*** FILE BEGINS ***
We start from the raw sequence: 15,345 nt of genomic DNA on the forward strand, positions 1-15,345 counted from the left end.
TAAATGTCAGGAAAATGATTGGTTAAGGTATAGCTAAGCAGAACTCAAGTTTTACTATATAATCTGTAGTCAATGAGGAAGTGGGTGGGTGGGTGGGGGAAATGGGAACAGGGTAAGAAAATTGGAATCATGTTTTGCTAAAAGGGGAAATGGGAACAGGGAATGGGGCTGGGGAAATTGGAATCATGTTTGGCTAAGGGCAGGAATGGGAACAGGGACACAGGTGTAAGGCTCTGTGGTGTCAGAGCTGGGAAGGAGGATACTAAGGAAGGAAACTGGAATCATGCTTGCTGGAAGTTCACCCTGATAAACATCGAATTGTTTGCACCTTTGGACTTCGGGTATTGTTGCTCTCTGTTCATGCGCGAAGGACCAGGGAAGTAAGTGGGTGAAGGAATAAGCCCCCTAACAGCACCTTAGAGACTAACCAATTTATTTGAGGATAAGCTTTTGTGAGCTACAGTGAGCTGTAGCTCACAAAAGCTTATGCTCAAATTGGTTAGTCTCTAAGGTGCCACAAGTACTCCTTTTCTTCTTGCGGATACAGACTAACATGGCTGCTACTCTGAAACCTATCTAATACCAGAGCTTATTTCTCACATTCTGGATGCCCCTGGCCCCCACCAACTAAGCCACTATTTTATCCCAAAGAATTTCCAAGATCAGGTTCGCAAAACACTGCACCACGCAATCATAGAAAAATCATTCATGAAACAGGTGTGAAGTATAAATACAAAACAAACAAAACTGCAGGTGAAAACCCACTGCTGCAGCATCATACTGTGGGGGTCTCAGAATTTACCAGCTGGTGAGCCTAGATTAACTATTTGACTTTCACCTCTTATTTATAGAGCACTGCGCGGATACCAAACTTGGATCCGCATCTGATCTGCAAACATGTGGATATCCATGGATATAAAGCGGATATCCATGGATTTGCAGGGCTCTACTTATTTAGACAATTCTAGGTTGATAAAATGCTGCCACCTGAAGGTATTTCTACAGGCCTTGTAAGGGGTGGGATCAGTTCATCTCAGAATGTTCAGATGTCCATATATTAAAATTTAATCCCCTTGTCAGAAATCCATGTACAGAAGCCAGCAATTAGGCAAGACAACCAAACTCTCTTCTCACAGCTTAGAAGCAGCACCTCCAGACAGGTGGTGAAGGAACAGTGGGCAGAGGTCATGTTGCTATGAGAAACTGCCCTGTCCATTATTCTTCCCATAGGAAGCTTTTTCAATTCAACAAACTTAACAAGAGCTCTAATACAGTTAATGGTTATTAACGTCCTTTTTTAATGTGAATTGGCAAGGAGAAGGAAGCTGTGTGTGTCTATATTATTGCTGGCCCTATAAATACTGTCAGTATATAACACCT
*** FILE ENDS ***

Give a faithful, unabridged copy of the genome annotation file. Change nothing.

We start from the raw sequence: 15,345 nt of genomic DNA on the forward strand, positions 1-15,345 counted from the left end.
TAAATGTCAGGAAAATGATTGGTTAAGGTATAGCTAAGCAGAACTCAAGTTTTACTATATAATCTGTAGTCAATGAGGAAGTGGGTGGGTGGGTGGGGGAAATGGGAACAGGGTAAGAAAATTGGAATCATGTTTTGCTAAAAGGGGAAATGGGAACAGGGAATGGGGCTGGGGAAATTGGAATCATGTTTGGCTAAGGGCAGGAATGGGAACAGGGACACAGGTGTAAGGCTCTGTGGTGTCAGAGCTGGGAAGGAGGATACTAAGGAAGGAAACTGGAATCATGCTTGCTGGAAGTTCACCCTGATAAACATCGAATTGTTTGCACCTTTGGACTTCGGGTATTGTTGCTCTCTGTTCATGCGCGAAGGACCAGGGAAGTAAGTGGGTGAAGGAATAAGCCCCCTAACAGCACCTTAGAGACTAACCAATTTATTTGAGGATAAGCTTTTGTGAGCTACAGTGAGCTGTAGCTCACAAAAGCTTATGCTCAAATTGGTTAGTCTCTAAGGTGCCACAAGTACTCCTTTTCTTCTTGCGGATACAGACTAACATGGCTGCTACTCTGAAACCTATCTAATACCAGAGCTTATTTCTCACATTCTGGATGCCCCTGGCCCCCACCAACTAAGCCACTATTTTATCCCAAAGAATTTCCAAGATCAGGTTCGCAAAACACTGCACCACGCAATCATAGAAAAATCATTCATGAAACAGGTGTGAAGTATAAATACAAAACAAACAAAACTGCAGGTGAAAACCCACTGCTGCAGCATCATACTGTGGGGGTCTCAGAATTTACCAGCTGGTGAGCCTAGATTAACTATTTGACTTTCACCTCTTATTTATAGAGCACTGCGCGGATACCAAACTTGGATCCGCATCTGATCTGCAAACATGTGGATATCCATGGATATAAAGCGGATATCCATGGATTTGCAGGGCTCTACTTATTTAGACAATTCTAGGTTGATAAAATGCTGCCACCTGAAGGTATTTCTACAGGCCTTGTAAGGGGTGGGATCAGTTCATCTCAGAATGTTCAGATGTCCATATATTAAAATTTAATCCCCTTGTCAGAAATCCATGTACAGAAGCCAGCAATTAGGCAAGACAACCAAACTCTCTTCTCACAGCTTAGAAGCAGCACCTCCAGACAGGTGGTGAAGGAACAGTGGGCAGAGGTCATGTTGCTATGAGAAACTGCCCTGTCCATTATTCTTCCCATAGGAAGCTTTTTCAATTCAACAAACTTAACAAGAGCTCTAATACAGTTAATGGTTATTAACGTCCTTTTTTAATGTGAATTGGCAAGGAGAAGGAAGCTGTGTGTGTCTATATTATTGCTGGCCCTATAAATACTGTCAGTATATAACACCT